Surfing will make its debut at Tokyo 2020 on July 25, 2021 when the first competition window opens in Japan.
In one year’s time the best surfers in the world are set to become the sport’s first Olympians. The International Surfing Association (ISA) celebrated the occasion by announcing the technical officials that will judge and officiate the surfing competition at the Tokyo 2020 Games.
The panel was approved by the ISA Executive Committee, with the nominations done in collaboration with the World Surf League (WSL), highlighting a cooperative effort between Surfing’s International Federation and professional tour. Three of the seven judges on the panel are currently working on the WSL Championship Tour.
The panel includes a technical director, contest director, and 11 judges – two head judges, seven judges, and two priority judges – that represent seven countries across four continents.
New Zealand’s Dan Kosoof gets the nod – he is New Zealand’s national head judge and has judged at numerous ISA events. He is joined by long-time WSL judging stalwart Iain “Ratso” Buchanan who will be one of two priority judges at surfing’s inaugural Olympics.
“I’m very stoked,” Ratso shares with us. “My sister competed in gymnastics in the Olympics and my father has been to a couple as New Zealand’s gymnastics coach, so I’m happy to do it for my family. My dad was actually at the Munich Olympics when all that terrible terrorist stuff happened. He said it was all very radical to watch it all go down from their apartment rooms.”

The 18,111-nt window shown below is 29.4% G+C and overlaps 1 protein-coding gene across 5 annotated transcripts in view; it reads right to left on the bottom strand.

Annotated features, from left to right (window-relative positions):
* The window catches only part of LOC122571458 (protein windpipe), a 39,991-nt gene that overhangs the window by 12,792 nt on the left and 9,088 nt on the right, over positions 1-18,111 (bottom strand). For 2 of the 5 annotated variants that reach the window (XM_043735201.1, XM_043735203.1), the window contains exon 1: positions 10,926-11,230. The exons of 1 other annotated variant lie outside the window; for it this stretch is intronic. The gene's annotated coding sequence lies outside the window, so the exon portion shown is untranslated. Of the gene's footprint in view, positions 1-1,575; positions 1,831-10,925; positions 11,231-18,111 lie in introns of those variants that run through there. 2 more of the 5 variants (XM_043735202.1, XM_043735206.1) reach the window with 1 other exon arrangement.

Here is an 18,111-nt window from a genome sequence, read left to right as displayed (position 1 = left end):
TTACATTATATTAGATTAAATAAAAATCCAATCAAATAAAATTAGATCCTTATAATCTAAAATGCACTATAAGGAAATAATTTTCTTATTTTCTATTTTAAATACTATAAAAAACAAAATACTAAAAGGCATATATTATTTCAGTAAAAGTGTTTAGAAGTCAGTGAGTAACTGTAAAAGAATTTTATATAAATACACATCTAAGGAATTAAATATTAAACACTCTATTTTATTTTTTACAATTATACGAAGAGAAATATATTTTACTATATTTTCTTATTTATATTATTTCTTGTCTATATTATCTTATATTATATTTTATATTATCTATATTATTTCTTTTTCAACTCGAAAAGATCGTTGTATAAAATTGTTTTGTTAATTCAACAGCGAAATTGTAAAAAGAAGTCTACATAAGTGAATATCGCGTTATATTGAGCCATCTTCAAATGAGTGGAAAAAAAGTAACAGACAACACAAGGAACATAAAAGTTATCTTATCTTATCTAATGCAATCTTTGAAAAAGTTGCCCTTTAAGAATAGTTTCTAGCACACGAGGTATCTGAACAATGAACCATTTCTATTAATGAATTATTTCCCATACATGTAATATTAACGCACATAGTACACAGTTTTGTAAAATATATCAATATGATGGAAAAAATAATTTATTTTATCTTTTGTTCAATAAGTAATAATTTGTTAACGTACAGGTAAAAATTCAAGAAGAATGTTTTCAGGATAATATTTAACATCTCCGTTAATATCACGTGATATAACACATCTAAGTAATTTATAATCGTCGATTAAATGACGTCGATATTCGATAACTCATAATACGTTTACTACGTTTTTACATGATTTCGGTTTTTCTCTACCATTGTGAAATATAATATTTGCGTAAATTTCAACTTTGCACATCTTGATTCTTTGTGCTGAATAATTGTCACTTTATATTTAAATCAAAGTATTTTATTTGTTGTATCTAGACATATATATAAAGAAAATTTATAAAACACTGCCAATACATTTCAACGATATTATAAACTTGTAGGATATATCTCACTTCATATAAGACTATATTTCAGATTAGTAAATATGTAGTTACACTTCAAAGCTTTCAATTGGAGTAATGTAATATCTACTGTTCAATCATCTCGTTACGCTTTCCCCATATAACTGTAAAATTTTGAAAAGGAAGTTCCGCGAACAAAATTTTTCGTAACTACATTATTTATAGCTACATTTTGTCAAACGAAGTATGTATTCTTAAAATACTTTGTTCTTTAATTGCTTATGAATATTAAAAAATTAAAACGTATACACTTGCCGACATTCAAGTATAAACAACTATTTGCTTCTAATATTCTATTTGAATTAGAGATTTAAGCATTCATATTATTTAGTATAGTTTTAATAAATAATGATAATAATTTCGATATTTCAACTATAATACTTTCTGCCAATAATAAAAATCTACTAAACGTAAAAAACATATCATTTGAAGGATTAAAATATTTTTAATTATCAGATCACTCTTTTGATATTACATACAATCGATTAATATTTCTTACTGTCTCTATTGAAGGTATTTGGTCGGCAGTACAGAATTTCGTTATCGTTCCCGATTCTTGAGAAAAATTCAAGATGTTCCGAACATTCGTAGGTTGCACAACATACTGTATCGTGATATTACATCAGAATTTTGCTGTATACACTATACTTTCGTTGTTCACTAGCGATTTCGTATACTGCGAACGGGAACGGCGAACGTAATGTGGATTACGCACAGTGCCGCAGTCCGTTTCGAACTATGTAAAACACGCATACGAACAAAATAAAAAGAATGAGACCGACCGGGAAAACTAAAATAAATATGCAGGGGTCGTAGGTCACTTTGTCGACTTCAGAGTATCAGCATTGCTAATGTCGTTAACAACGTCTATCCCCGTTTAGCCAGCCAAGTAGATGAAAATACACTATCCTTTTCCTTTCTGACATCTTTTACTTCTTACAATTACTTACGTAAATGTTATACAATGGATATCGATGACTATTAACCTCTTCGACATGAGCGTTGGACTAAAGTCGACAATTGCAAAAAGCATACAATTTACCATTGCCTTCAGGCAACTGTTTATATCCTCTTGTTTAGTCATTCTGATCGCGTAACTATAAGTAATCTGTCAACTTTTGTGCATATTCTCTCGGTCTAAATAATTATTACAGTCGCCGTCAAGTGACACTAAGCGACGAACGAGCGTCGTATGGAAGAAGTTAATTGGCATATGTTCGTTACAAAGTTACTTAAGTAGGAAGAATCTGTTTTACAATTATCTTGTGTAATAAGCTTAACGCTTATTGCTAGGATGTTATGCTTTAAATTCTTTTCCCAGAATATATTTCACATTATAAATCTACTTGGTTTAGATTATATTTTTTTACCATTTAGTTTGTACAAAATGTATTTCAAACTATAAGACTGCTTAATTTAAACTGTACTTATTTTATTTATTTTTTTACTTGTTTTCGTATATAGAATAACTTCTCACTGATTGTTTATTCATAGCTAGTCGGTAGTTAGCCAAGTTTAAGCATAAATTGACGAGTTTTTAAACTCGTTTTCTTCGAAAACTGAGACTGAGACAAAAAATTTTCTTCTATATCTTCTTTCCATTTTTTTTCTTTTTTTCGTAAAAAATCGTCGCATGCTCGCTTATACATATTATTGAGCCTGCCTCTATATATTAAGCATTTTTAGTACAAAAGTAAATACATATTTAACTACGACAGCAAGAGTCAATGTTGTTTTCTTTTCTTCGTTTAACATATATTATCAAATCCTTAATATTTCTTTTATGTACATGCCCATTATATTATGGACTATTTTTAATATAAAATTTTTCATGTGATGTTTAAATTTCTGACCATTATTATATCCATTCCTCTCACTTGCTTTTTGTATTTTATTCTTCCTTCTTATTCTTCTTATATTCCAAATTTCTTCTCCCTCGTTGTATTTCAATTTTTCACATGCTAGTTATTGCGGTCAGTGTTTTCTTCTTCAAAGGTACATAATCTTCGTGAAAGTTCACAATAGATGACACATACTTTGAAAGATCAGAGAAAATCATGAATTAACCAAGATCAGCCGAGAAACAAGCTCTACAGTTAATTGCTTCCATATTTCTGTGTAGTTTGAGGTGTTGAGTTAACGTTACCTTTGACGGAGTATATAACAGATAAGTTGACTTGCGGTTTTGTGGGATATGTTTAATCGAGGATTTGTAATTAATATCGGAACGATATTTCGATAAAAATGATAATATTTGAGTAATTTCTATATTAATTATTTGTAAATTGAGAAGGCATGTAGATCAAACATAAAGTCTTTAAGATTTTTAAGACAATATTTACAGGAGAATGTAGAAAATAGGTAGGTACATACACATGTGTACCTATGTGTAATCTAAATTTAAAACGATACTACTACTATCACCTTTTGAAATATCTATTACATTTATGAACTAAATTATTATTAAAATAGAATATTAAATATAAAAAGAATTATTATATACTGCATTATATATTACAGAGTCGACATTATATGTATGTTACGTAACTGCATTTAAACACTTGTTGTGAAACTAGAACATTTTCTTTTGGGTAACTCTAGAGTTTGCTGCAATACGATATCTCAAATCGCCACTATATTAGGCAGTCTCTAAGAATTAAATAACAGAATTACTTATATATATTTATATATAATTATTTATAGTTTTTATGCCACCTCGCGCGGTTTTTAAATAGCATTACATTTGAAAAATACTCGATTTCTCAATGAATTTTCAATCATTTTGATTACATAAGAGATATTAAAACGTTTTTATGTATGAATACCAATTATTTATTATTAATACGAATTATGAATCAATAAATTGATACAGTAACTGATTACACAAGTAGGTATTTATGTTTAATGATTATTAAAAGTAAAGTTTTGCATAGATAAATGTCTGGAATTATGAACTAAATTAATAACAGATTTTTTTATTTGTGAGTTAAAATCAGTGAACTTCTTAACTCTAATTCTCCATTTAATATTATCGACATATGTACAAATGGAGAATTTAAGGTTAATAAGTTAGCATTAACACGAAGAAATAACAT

The panel also includes USA’s Tory Gilkerson, a reflection of the ISA’s commitment to promote and develop more women judges in surfing. Gilkerson has consistently been evaluated as one of the highest performing judges at ISA World Championships in recent years, which was the foremost factor in her selection. The ISA is dedicated to building on Gilkerson’s success with targeted initiatives to further develop more women judges, also in cooperation with the International Olympic Committee and national surfing federations around the world.
“The integrity, fairness, and professionalism of the judging process for surfing’s debut at Tokyo 2020 is a great priority for the ISA,” explains ISA President Fernando Aguerre. “We have invested considerable time and effort, also in coordination with the WSL, to ensure that our judges meet the standards of excellence the Olympic Games require and deserve.”
The selection criteria for the panel included an extensive review, analysis, and evaluation of all judges performances at both ISA and WSL events via objective metrics and reviews from technical director and head judges.
The games were postponed by one year due to the global Covid-19 pandemic.
“A surfer knows that when you paddle hard and miss the first wave of a set, that is not the time to give up,” offers ISA President Fernando Aguerre. “That’s the time to turn around and paddle even harder to get in position for the next wave in that set. Surfing’s Olympic debut at Tokyo 2020 may have been delayed a year, but the global surfing community is ready to catch that next set wave. One year from today, Olympic surfing will be underway and the best surfers from all continents will step up on the world’s greatest sporting stage and display surfing’s unique, youthful values and energy.”